Sign up for our newsletter and get the latest HPC news and analysis.
Send me information from insideHPC:


Video: Computing of the Future

Jeffrey Welser from IBM Research Almaden presented this talk at the Stanford HPC Conference. “Whether exploring new technical capabilities, collaborating on ethical practices or applying Watson technology to cancer research, financial decision-making, oil exploration or educational toys, IBM Research is shaping the future of AI.”

IBM Unveils Project DataWorks for AI-Powered Decision-Making

“We are at an inflection point in the big data era,” said Bob Picciano, senior vice president, IBM Analytics. “We know that users spend up to 80 percent of their time on data preparation, no matter the task, even when they are applying the most sophisticated AI. Project DataWorks helps transform this challenge by bringing together all data sources on one common platform, enabling users to get the data ready for insight and action, faster than ever before.”

Video: Will AI & Robotics Make Humans Obsolete?

“IBM has developed new scale-up and scale-out systems — with 16 million neurons — that will be presented in Dr Modha’s pioneering research talk. Watson wins at Jeopardy and enters industrial applications while AlphaGo defeats the human Go champion. No day goes by before the dooms day prediction of AI infused Robots taking over our world comes up in the news. Visions of HAL and Terminator coming alive? Will Artificial Intelligence make us obsolete?”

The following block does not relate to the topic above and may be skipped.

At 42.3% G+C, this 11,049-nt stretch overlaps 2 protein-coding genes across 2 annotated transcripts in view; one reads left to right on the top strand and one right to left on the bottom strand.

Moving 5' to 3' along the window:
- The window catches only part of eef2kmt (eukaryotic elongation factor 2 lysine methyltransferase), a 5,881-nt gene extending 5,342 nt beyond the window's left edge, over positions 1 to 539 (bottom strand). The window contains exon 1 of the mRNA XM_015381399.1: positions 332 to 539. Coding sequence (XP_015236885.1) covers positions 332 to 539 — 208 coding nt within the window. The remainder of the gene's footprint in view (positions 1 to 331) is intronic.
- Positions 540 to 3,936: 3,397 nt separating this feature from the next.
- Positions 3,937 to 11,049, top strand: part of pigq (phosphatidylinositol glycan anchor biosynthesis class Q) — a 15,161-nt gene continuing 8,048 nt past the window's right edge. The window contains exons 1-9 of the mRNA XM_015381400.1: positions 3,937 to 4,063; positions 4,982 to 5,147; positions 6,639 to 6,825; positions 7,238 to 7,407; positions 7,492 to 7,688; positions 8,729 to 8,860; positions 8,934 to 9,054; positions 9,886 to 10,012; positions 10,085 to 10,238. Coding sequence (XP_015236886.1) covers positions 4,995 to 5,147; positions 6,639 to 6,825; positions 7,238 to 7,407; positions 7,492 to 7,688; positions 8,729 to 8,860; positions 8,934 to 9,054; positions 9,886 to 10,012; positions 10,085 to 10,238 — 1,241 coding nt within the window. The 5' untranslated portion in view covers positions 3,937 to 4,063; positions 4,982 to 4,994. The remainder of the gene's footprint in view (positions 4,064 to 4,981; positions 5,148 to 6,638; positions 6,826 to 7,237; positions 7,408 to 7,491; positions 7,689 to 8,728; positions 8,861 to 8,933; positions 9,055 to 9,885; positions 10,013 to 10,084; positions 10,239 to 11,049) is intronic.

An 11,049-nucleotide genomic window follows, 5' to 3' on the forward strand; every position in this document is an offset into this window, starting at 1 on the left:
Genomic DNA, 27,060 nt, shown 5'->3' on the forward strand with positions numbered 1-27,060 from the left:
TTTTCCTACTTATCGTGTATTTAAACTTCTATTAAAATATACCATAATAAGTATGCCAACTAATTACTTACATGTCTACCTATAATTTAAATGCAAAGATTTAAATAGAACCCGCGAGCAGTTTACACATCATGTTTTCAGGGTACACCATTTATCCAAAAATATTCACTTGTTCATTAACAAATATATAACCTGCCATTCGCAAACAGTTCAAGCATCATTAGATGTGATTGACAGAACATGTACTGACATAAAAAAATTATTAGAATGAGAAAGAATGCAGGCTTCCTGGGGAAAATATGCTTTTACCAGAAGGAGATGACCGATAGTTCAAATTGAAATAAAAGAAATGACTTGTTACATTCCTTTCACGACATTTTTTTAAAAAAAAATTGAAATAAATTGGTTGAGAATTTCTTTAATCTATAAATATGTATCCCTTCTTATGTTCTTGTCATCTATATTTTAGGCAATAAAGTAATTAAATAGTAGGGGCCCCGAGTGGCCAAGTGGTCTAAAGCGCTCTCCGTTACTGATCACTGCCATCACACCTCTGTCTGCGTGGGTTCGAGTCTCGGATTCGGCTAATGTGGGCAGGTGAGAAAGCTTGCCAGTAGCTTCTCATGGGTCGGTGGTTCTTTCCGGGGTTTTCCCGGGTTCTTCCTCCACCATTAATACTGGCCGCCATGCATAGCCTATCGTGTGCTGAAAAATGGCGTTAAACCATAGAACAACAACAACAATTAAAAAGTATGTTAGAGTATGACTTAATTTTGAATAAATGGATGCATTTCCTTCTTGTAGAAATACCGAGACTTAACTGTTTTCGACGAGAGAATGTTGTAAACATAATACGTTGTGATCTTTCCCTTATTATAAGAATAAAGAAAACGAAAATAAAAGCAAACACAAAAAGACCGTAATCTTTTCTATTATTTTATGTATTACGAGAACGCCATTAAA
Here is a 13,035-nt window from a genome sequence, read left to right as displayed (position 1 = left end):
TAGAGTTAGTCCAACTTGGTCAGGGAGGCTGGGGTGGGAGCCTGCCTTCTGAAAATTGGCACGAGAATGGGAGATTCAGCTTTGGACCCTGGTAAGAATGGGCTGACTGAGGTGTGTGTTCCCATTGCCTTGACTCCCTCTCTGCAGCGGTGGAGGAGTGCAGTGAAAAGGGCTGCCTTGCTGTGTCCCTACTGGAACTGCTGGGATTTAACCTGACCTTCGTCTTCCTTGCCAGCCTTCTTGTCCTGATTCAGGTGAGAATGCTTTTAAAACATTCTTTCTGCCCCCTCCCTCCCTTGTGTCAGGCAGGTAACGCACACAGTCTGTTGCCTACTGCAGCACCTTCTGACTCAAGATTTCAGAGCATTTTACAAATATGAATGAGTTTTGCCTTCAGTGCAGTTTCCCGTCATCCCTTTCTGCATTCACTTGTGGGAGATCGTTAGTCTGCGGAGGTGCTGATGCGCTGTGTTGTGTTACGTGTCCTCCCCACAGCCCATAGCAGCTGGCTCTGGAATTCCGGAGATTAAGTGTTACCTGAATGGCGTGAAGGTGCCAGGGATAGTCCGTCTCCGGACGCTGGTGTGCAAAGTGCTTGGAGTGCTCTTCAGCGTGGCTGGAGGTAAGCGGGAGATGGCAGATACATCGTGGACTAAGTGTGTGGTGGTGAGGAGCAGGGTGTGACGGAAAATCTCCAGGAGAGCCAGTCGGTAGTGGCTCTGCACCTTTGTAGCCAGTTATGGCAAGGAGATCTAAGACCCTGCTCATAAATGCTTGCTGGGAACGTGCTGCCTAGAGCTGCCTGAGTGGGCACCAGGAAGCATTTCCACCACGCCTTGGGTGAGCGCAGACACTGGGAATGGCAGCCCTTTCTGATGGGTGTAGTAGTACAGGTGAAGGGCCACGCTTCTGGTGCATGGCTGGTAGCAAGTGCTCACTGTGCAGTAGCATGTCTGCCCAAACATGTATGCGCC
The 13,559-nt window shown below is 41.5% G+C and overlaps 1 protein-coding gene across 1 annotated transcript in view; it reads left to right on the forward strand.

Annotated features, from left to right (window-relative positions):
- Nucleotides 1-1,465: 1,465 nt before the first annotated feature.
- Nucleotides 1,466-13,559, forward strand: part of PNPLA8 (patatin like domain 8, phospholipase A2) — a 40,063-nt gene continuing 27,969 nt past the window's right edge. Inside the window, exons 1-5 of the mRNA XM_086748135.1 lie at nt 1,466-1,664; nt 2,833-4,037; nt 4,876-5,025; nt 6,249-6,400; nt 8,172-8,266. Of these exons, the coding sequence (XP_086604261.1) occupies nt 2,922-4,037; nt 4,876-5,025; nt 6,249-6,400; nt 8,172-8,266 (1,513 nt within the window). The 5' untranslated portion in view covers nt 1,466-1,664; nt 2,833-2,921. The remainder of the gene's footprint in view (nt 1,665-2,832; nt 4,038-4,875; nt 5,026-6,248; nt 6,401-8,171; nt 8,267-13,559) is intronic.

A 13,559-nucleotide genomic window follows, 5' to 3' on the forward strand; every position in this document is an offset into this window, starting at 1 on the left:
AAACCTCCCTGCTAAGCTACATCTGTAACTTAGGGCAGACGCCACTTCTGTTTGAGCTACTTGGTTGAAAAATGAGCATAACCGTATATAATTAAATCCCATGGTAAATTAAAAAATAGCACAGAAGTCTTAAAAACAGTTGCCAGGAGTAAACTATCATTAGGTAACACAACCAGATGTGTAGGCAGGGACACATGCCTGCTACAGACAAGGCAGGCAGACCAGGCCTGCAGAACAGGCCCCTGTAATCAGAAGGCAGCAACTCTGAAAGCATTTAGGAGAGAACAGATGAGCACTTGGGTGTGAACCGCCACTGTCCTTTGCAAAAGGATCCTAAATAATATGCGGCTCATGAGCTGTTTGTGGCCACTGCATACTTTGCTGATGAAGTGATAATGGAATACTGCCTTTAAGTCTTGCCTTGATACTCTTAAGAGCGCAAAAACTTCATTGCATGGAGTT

Watson for President Foundation Explores AI as Commander-in-Chief

If the current set of Presidential candidates has you down, the Watson for President Foundation may just have an answer for you. As an independent organization not affiliated with Watson’s creator, IBM, the foundation contends that the artificial intelligence technology that won Jeopardy! would be well-suited to be the leader of the free world.

Video: IBM Panel Discussion on Machine Learning

In this video, Dr. Michael Karasick from IBM moderates a panel discussion on Machine Learning. “The success of cognitive computing will not be measured by Turing tests or a computer’s ability to mimic humans. It will be measured in more practical ways, like return on investment, new market opportunities, diseases cured and lives saved.”